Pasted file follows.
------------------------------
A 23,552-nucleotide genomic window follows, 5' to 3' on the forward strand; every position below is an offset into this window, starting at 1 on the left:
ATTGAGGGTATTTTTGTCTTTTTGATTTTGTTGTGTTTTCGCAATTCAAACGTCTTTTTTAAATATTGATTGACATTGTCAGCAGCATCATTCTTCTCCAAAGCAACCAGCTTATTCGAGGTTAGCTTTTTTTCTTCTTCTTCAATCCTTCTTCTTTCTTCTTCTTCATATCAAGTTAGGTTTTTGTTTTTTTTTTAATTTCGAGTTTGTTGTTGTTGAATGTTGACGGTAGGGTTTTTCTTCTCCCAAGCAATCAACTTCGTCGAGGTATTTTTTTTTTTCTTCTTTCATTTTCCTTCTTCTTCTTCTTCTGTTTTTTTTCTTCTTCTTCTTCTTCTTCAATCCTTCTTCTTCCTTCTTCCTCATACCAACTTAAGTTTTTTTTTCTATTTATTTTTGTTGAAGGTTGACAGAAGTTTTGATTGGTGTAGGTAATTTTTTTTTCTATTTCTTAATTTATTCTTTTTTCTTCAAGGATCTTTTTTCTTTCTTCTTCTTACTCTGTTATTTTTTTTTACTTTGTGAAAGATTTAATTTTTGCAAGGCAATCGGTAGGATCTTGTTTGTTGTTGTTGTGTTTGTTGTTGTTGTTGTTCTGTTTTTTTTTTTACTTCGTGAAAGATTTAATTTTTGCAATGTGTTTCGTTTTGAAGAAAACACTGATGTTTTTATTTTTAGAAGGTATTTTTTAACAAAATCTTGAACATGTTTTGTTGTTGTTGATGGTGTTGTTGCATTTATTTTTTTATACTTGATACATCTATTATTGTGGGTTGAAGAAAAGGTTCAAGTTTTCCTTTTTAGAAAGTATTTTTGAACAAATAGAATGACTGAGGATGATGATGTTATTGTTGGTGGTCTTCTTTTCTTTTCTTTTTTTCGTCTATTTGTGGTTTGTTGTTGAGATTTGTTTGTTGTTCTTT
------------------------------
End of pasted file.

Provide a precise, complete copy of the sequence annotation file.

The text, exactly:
A 23,552-nucleotide genomic window follows, 5' to 3' on the forward strand; every position below is an offset into this window, starting at 1 on the left:
ATTGAGGGTATTTTTGTCTTTTTGATTTTGTTGTGTTTTCGCAATTCAAACGTCTTTTTTAAATATTGATTGACATTGTCAGCAGCATCATTCTTCTCCAAAGCAACCAGCTTATTCGAGGTTAGCTTTTTTTCTTCTTCTTCAATCCTTCTTCTTTCTTCTTCTTCATATCAAGTTAGGTTTTTGTTTTTTTTTTAATTTCGAGTTTGTTGTTGTTGAATGTTGACGGTAGGGTTTTTCTTCTCCCAAGCAATCAACTTCGTCGAGGTATTTTTTTTTTTCTTCTTTCATTTTCCTTCTTCTTCTTCTTCTGTTTTTTTTCTTCTTCTTCTTCTTCTTCAATCCTTCTTCTTCCTTCTTCCTCATACCAACTTAAGTTTTTTTTTCTATTTATTTTTGTTGAAGGTTGACAGAAGTTTTGATTGGTGTAGGTAATTTTTTTTTCTATTTCTTAATTTATTCTTTTTTCTTCAAGGATCTTTTTTCTTTCTTCTTCTTACTCTGTTATTTTTTTTTACTTTGTGAAAGATTTAATTTTTGCAAGGCAATCGGTAGGATCTTGTTTGTTGTTGTTGTGTTTGTTGTTGTTGTTGTTCTGTTTTTTTTTTTACTTCGTGAAAGATTTAATTTTTGCAATGTGTTTCGTTTTGAAGAAAACACTGATGTTTTTATTTTTAGAAGGTATTTTTTAACAAAATCTTGAACATGTTTTGTTGTTGTTGATGGTGTTGTTGCATTTATTTTTTTATACTTGATACATCTATTATTGTGGGTTGAAGAAAAGGTTCAAGTTTTCCTTTTTAGAAAGTATTTTTGAACAAATAGAATGACTGAGGATGATGATGTTATTGTTGGTGGTCTTCTTTTCTTTTCTTTTTTTCGTCTATTTGTGGTTTGTTGTTGAGATTTGTTTGTTGTTCTTT